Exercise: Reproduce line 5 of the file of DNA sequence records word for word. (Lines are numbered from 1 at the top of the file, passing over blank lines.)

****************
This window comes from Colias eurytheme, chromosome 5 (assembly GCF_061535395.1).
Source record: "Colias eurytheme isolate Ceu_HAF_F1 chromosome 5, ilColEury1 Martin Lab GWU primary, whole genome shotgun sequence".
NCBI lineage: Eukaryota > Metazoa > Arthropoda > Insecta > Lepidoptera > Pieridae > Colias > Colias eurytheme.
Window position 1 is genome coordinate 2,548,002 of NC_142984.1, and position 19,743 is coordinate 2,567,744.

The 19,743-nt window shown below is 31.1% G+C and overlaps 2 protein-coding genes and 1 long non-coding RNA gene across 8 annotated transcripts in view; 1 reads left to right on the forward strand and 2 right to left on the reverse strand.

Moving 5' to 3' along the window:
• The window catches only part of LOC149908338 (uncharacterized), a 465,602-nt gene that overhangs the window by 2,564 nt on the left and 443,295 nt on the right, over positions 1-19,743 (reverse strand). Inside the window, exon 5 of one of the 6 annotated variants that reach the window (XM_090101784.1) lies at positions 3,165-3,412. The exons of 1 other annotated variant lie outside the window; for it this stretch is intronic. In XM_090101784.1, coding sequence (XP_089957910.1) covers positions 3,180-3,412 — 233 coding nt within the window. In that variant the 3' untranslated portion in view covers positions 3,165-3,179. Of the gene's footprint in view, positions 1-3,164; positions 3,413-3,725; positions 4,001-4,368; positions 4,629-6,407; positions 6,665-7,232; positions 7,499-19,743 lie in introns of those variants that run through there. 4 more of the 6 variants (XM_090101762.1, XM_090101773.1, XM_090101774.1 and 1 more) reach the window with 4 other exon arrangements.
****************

The 19,743-nt window shown below is 31.1% G+C and overlaps 2 protein-coding genes and 1 long non-coding RNA gene across 8 annotated transcripts in view; 1 reads left to right on the forward strand and 2 right to left on the reverse strand.